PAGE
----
wrist: ข้อมือ /kɔ̂ɔ–mʉʉ/

นาฬิกาจับเวลา /naa-lí~gaa-jàp-wee-laa/ = นาฬิกา + จับ+ เวลา
to get, grab: จับ /jàp/
time: เวลา /way-laa/
to keep time: จับเวลา /jàp-wee-laa/

นาฬิกาแดด /naa-lí~gaa-dɛ̀ɛt/ = นาฬิกา + แดด
sunlight: แดด /-dɛ̀ɛt/

นาฬิกาทราย /naa-lí~gaa-saai/ = นาฬิกา + ทราย
sand: ทราย /saai/

นาฬิกาบันทึกเวลาทำงาน /naa-lí~gaa-ban-tʉ́k-wee-laa-tam-ngaan/
= นาฬิกา + บันทึก + เวลา + ทำงาน
to record: บันทึก /ban-téuk/
time: เวลา /way-laa/
to work: ทำงาน /tam-ngaan/

นาฬิกาปลุก /naa-lí~gaa-bplùk/ = นาฬิกา + ปลุก
to wake (someone up): ปลุก /bplùk/

นาฬิกาลูกตุ้ม /naa-lí-gaa-lûuk-dtûm/ = นาฬิกา + ลูก + ตุ้ม
a classifier for round objects: ลูก /lûuk/
ตุ้ม /dtûm/ = a hanging object
ลูกตุ้ม /lûuk-dtûm/ = pendulum

Answers for นาฬิกา:
นาฬิกาข้อมือ /naa-lí~gaa-kɔ̂ɔ-mʉʉ/ = wristwatch
นาฬิกาจับเวลา /naa-lí~gaa-jàp-wee-laa/ = stopwatch
นาฬิกาแดด /naa-lí~gaa-dɛ̀ɛt/ = sundial
นาฬิกาทราย /naa-lí~gaa-saai/ = hourglass
นาฬิกาบันทึกเวลาทำงาน /naa-lí~gaa-ban-tʉ́k-wee-laa-tam-ngaan/ = time clock
นาฬิกาปลุก /naa-lí~gaa-bplùk/ = alarm clock
นาฬิกาลูกตุ้ม /naa-lí-gaa-lûuk-dtûm/ = grandfather clock

รถ /rót/ There are lots and lots of compound words using รถ as their root. We’ll just give a sample here:

รถยนต์ /rót-yon/ = รถ + ยนต์
machine: ยนต์ /yon/

รถกวาดหิมะ /rót-gwàat-hì-má/ = รถ + กวาด + หิมะ
to sweep: กวาด /gwàat/
snow: หิมะ /hì-má/

รถพ่วง /rót-pûuang/ = รถ + พ่วง
to tow: พ่วง /pûuang/

รถเก๋ง /rót-gěng/ = รถ + เก๋ง
cab (of a truck), sedan: เก๋ง /gěng/

รถขุด /rót-kùt/ = รถ + ขุด
to dig (with a tool): ขุด /kùt/

รถเข็น /rót-kěn/ = รถ + เข็น
to push: เข็น /kěn/

รถเข็นเด็ก /rót-kěn-dèk/ = รถ + เข็น + เด็ก
to push: เข็น /kěn/
child: เด็ก /dèk/

รถแข่ง /rót-kɛ̀ng/ = รถ + แข่ง
to compete, race: แข่ง /kɛ̀ng/

รถเช่า /rót-châo/ = รถ + เช่า
to rent: เช่า /châo/

รถดับเพลิง /rót-dàp-pləəng/ = รถ + ดับ + เพลิง
to extinguish: ดับ /dàp/
fire: เพลิง /pləəng/

รถไถนา /rót-tǎi-naa/ = รถ + ไถ + นา
to plough: ไถ /tǎi/
field, rice field: นา /naa/

Answers for รถ:
รถยนต์ /rót-yon/ = automobile
รถกวาดหิมะ /rót-gwàat-hì-má/ = snowplow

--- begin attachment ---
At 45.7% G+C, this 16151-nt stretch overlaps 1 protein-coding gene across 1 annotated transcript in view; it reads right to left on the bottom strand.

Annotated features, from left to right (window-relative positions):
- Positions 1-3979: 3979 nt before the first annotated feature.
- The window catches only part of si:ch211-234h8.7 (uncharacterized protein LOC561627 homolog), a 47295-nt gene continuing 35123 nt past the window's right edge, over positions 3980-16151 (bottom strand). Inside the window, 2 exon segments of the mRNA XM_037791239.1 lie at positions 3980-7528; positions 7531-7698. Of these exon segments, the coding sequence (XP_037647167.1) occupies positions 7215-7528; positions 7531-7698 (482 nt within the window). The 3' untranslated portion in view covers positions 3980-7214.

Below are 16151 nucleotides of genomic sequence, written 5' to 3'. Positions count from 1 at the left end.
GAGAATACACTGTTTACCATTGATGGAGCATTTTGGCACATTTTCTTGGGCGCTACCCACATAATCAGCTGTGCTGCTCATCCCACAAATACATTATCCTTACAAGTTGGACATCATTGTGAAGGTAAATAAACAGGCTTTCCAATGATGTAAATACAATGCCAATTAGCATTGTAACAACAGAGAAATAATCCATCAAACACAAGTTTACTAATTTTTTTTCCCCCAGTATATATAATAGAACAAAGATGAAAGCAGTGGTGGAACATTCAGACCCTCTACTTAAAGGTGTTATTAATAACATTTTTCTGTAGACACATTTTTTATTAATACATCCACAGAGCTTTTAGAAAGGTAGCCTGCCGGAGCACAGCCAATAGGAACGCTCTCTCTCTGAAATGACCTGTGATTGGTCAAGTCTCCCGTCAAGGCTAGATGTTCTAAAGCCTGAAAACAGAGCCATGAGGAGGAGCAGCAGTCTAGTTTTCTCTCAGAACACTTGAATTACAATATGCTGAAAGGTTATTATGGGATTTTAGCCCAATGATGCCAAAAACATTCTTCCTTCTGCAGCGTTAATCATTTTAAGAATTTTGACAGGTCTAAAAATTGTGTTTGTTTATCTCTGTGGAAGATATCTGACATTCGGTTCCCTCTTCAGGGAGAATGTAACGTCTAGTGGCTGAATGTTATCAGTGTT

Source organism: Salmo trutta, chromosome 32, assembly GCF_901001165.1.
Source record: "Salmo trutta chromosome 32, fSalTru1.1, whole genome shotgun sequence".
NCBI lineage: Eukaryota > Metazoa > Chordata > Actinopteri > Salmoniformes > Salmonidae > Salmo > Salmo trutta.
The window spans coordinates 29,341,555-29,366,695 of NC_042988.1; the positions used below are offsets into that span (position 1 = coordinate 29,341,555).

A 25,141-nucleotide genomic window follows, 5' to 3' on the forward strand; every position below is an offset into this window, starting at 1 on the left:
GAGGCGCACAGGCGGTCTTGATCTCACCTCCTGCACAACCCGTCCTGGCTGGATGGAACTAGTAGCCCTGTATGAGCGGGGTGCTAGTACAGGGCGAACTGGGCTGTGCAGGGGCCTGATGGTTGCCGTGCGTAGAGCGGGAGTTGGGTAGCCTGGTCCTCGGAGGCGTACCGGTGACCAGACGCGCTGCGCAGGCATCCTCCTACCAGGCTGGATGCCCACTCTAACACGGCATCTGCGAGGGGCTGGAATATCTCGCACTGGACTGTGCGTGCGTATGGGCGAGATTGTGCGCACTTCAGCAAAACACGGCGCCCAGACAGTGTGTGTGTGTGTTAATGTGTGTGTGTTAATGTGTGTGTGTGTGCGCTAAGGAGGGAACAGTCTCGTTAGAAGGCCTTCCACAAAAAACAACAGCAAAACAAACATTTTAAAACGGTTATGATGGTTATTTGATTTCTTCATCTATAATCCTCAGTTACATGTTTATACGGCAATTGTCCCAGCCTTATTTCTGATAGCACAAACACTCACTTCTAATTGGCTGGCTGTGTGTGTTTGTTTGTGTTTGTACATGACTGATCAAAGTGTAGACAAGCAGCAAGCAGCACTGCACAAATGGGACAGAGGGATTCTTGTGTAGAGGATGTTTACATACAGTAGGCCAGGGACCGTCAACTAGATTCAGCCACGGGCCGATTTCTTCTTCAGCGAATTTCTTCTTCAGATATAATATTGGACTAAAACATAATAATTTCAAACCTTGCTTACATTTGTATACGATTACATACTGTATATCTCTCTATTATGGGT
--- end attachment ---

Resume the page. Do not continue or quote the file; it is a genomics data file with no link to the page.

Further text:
รถพ่วง /rót-pûuang/ = trailer
รถเก๋ง /rót-gěng/ = car; sedan (saloon car)
ถขุด /rót-kùt/ = backhoe; excavator
รถเข็น /rót-kěn/ = barrow; shopping; pushcart; wheelbarrow
รถเข็นเด็ก /rót-kěn-dèk/ = baby buggy; baby carriage
รถแข่ง /rót-kɛ̀ng/ = race car
รถเช่า /rót-châo/ = rental car
รถดับเพลิง /rót-dàp-pləəng/ = fire engine; fire truck
รถไถนา /rót-tǎi-naa/ = tractor

Now try finding a Thai root word and using a dictionary to look up all the words that are built upon it. Here is a suggestion,
start with น้ำ /nám/ (fluid, water).

Here is a word we found using น้ำ:
น้ำมัน /nám-man/ = น้ำ + มัน
fat, grease: มัน /man/
oil, fuel, petrol: น้ำมัน /nám-man/

The word น้ำมัน /nám-man/ (oil) itself can also act as a root word. Back to the dictionary we find an example:
น้ำมันพืช /nám-man-pʉ̂ʉt/ = น้ำมัน + พืช
plant, vegetation: พืช /pʉ̂ʉt/
vegetable oil: น้ำมันพืช /nám-man-pʉ̂ʉt/

Who knows; try doing these exercises a few times and you might find yourself reading the dictionary in your free time too.

Hugh Leong
Retire 2 Thailand
Retire 2 Thailand: Blog
eBooks in Thailand

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Learn Thai Through Stories, Grammar and Exercises

Learn Thai Through Stories, Grammar and Exercises

Learn Thai Through Stories, Grammar and Exercises…

I’m going to do something I rarely do, and that’s share a project I haven’t seen (yet). But the concept is so good, I just had to share asap.

Chickynet Interview – Karine from Kawee Publishing: For many years Karine searched, without success, for a language book which she could use to teach Thai to her young son. Two years ago she decided to write her own book. Instead of using standard phonetic symbols which is she found too difficult for young readers, she uses the Roman alphabet to teach Thai. The stories and exercises have been beautifully illustrated by Jessica Emmett. Fun to know is that Karine’s son Alec is one of the characters, Kawee.

Learn Thai Through Stories, Grammar and ExercisesIllustrator Jessica Emmett: I can’t believe! The book “Learn Thai – Through Stories, Grammar & Exercises – Book 1″ by Karine Jones has finally been printed and went on sell! It has been a great project. After months of throwing ourselves into finishing the book, my copy finally arrived in February 2013! =D As someone that has a been a long digital artist I had almost forgotten the feeling of holding an object in your hands.

Kawee Publishing: Learn Thai Through Stories, Grammar and Exercises – Book 1″ is a fun and educational book for complete beginners. Each lesson consists of an illustrated story with fun characters, simplified grammar notes and exercises and games. Thai script has been added for the Thai readers. Children easily associate with the characters of the book and love the fun games.

You can order your copy from Kawee Publishing (I’m off to do that right now).